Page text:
Using Deep Learning to Classify Cassava Leaf Diseases (Part I)
by Annie Phan, Drew Solomon, and Roma Coffin
Cassava is a key crop for food security across Sub-Saharan Africa. Yet, viral diseases threaten cassava yields, and are costly to detect manually. Thus, image recognition using deep learning may help identify diseased cassava plants efficiently and prevent crop loss.
Leveraging deep learning, our goal is to group cassava leaf image photos to five different categories using a dataset consisting of 21,367 images with labels of each category. The first four categories are a specific type of disease the plant may have and the fifth category is recognizing a healthy plant. By correctly identifying diseased plants farmers in Uganda can perhaps more efficiently control diseases that arise and ruin substantial food sources.
This first blog post will aim to shed light on the data collection process, exploratory data analysis, baseline model methodology, and next steps for this project. Please do take note that although changes were made, information was used from the Kaggle Competition site to assist with our analysis.
Exploratory Data Analysis:
For us to better understand the dataset, exploratory data analysis(EDA) was performed. EDA helped to familiarize us with the dataset by capturing common data patterns and to help us with data visualization.
The sample images below are from the data set provided. These pictures represent the five categories, the four kinds of diseases and healthy leaves.
The Cassava Disease Class Balance bar plot demonstrates the distribution of the dataset. This graph reveals the dataset is imbalanced and Cassava Mosaic Disease (CMD) was the most dominant. This is important to know so in the future we can stratify (e.g. using stratified K fold) to ensure all of the classes are adequately represented across training, validation, and testing.
The Cassava Disease Class Balance Normalized pie chart represents the proportion of images that are attributed to each category. This chart shows that Cassava Mosaic Disease (CMD) images are 61.5% of the dataset, thus is the majority of the dataset, while healthy plant images are only 12% of the dataset. Therefore, a simple majority classifier would achieve 61.5% accuracy by just predicting all images as CMD. Similar to the bar plot above, the pie chart demonstrates that the data is imbalanced so it would be in our best interest to look into stratified K fold as a method of splitting the data.
Baseline Model Methodology & Results:
The original test set only contained one image, we split the training images to train and validate the model. We used 80% of the data as training and 20% as validation. We then used Keras’ ImageDataGenerator to augment the images and fit the data in the model.
To improve the efficiency and accuracy for our baseline model, we used transfer learning to build upon VGG16, a neural network pre-trained on ImageNet data. For this model, all weights remained trainable, over 14,717,253 parameters. This resulted in longer training times but greater flexibility relative to freezing the base layers.
Above the VGG16 model, our model has a global average pooling layer and a dense layer with 5 neurons (one for each class) with a softmax activation to convert output weights to classification probabilities.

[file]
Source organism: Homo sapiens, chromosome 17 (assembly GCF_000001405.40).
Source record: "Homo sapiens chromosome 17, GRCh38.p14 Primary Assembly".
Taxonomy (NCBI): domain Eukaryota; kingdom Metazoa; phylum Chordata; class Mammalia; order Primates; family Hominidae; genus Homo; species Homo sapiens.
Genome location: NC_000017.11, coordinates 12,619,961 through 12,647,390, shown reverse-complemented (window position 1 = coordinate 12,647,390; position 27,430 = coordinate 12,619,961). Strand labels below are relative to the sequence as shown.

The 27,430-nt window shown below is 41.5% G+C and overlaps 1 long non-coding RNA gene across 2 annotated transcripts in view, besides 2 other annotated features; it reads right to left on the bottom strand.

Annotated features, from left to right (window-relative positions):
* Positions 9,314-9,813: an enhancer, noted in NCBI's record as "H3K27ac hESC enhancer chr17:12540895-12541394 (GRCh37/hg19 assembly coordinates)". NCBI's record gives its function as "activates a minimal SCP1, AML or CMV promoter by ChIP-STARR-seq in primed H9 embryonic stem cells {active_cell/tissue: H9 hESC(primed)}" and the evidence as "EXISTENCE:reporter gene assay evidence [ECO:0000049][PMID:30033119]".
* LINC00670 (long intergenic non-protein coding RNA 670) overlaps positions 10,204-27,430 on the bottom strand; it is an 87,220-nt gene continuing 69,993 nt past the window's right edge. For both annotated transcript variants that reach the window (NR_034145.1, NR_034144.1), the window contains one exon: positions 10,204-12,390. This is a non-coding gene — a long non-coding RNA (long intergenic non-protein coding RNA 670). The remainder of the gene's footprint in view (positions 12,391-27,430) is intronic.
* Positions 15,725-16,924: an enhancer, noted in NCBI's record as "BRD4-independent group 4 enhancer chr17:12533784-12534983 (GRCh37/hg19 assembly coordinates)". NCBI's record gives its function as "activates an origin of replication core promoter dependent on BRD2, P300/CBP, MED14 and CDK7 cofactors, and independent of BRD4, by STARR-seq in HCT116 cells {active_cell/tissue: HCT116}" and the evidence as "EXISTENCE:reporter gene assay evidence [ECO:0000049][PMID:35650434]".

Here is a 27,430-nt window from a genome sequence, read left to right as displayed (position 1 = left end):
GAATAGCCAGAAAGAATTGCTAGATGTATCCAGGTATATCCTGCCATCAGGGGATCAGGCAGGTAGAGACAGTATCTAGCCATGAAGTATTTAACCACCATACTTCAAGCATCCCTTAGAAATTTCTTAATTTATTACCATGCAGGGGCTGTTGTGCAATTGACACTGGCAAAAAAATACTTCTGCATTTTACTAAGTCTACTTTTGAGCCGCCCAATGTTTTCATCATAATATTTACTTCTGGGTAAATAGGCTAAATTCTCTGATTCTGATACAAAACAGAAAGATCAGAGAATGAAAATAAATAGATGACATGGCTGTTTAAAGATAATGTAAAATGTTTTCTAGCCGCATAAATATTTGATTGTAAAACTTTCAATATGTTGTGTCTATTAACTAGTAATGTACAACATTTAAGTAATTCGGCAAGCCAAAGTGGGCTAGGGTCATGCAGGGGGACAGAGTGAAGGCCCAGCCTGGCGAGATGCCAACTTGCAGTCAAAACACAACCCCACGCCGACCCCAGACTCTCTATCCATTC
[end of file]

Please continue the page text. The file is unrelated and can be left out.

After the 16 epochs, the validation accuracy was 0.663, i.e. 66.3%, and training accuracy was 0.654 i.e. 65.4%. The validation accuracy performed slightly above the majority classifier baseline accuracy of 0.615 (i.e. the proportion of the most populous class, Cassava Mosaic Disease). Moreover, we did not observe a large gap between training and validation accuracy, indicating that this model is not overfitting. Since the performance remains relatively low across both validation and training, the model may be underfitting the data or may require more training epochs.
Our next step is to improve upon the results from the baseline model.This will be accomplished by further looking into developing more complicated deep learning models to attempt to more accurately classify cassava plant leaves. By adjusting the hyperparameters and building and refining our model structure we can improve upon our performance and achieve a higher accuracy score. We will also explore different base models for transfer learning, and experiment with hyperparameters via cross-validation.
Team Name: RAD
Baseline Kaggle Submission:
Cassava Leaf Disease: Keras CNN baseline
Explore and run machine learning code with Kaggle Notebooks | Using data from Cassava Leaf Disease Classification
Makerere University AI Lab. (2020). Cassava Leaf Disease Classification. Retrieved from https://www.kaggle.com/c/cassava-leaf-disease-classification
Aleksandradeis. (2020, November 20). Cassava Leaf Disease Classification EDA. Retrieved from https://www.kaggle.com/aleksandradeis/cassava-leaf-disease-classification-eda
Ramjib. (2020, December 23). Cassava Leaf Disease: EDA and Outliers. Retrieved from https://www.kaggle.com/ramjib/cassava-leaf-disease-eda-and-outliers
Maksymshkliarevskyi. (2020, December 20). Cassava Leaf Disease: Keras CNN baseline. Retrieved from https://www.kaggle.com/maksymshkliarevskyi/cassava-leaf-disease-keras-cnn-baseline/notebook
Simonyan, K., & Zisserman, A. (2014). Very deep convolutional networks for large-scale image recognition. arXiv preprint arXiv:1409.1556. Retrieved from https://arxiv.org/abs/1409.1556